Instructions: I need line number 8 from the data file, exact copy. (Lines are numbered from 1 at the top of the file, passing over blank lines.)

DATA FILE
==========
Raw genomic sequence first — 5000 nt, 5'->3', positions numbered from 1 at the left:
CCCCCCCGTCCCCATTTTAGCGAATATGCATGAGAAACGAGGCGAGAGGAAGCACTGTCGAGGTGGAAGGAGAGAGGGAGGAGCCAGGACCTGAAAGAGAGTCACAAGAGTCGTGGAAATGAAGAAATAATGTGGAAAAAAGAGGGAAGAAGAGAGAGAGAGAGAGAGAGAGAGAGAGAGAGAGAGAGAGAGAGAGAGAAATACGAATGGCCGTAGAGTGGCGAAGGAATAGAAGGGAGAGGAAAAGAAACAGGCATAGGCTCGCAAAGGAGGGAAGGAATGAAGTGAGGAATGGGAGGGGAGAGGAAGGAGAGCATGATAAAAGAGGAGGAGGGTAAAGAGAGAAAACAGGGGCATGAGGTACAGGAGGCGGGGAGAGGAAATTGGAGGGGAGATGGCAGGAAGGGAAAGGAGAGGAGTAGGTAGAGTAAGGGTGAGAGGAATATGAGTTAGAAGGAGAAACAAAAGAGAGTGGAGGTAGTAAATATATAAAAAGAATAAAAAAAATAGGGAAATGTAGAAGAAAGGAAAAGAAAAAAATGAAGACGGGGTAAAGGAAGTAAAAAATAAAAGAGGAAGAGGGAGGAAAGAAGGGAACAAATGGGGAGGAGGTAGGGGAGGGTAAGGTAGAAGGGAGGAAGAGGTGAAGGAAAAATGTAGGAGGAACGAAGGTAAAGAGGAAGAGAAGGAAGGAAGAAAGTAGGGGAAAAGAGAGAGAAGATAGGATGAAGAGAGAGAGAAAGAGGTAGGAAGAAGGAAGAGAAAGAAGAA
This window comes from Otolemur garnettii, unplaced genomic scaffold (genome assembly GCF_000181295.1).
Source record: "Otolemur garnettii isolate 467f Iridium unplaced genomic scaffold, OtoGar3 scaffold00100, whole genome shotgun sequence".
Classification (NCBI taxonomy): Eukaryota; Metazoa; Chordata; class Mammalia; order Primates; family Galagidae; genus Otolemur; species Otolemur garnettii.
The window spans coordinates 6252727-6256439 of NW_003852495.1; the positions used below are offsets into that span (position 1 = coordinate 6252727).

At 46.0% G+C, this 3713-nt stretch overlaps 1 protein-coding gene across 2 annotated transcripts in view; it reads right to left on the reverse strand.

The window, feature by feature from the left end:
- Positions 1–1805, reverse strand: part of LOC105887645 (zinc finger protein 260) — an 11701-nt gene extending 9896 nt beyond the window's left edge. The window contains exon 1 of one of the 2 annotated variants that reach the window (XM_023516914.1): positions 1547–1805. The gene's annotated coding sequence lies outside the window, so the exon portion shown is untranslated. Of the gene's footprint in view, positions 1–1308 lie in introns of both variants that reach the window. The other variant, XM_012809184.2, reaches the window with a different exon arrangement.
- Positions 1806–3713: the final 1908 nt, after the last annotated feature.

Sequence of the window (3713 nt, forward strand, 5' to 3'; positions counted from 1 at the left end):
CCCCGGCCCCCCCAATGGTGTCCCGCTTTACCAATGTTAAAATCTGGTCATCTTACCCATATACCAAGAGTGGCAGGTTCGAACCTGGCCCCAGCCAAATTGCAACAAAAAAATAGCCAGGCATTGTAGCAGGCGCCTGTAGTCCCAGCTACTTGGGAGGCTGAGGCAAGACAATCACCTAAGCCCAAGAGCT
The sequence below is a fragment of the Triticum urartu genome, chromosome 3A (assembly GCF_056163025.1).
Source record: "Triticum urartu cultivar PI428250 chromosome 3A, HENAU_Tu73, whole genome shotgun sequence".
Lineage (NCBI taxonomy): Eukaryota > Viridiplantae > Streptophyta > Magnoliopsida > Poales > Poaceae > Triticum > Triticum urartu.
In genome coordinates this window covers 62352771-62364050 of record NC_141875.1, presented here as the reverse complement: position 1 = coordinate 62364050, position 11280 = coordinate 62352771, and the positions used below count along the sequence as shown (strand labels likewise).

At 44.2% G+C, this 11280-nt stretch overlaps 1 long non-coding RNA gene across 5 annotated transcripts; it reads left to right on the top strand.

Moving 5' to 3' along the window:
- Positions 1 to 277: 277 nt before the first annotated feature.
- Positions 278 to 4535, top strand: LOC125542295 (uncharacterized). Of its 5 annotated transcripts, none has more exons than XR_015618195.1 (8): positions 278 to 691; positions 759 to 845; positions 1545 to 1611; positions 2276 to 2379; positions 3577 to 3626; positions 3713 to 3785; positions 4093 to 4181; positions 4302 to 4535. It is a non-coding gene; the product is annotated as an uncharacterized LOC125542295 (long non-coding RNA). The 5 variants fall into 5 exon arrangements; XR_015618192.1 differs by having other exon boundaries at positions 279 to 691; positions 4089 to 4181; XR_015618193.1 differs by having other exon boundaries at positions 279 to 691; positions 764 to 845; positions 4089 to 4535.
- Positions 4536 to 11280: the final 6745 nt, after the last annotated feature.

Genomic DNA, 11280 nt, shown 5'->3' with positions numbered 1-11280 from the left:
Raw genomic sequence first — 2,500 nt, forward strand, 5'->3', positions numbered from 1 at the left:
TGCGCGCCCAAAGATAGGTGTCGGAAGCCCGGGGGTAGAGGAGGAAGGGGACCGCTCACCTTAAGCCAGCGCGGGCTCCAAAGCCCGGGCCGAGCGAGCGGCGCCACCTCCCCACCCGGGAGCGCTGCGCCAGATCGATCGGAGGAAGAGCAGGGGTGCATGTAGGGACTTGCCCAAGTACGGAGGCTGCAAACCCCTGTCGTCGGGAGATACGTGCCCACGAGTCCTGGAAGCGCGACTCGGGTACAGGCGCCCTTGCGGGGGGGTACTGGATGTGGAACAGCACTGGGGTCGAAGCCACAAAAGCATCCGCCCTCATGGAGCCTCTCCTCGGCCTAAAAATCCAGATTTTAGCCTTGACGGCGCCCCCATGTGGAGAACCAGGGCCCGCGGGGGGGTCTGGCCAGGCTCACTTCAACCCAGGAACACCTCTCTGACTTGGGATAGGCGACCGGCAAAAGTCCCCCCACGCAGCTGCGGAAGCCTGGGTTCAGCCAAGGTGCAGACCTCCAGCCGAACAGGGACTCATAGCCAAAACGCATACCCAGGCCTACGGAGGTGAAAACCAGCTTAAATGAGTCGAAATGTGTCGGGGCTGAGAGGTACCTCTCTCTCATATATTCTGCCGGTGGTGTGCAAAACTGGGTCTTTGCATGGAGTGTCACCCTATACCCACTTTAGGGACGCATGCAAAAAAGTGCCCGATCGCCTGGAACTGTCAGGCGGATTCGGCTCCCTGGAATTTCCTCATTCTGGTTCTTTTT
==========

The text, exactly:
The window, feature by feature from the left end: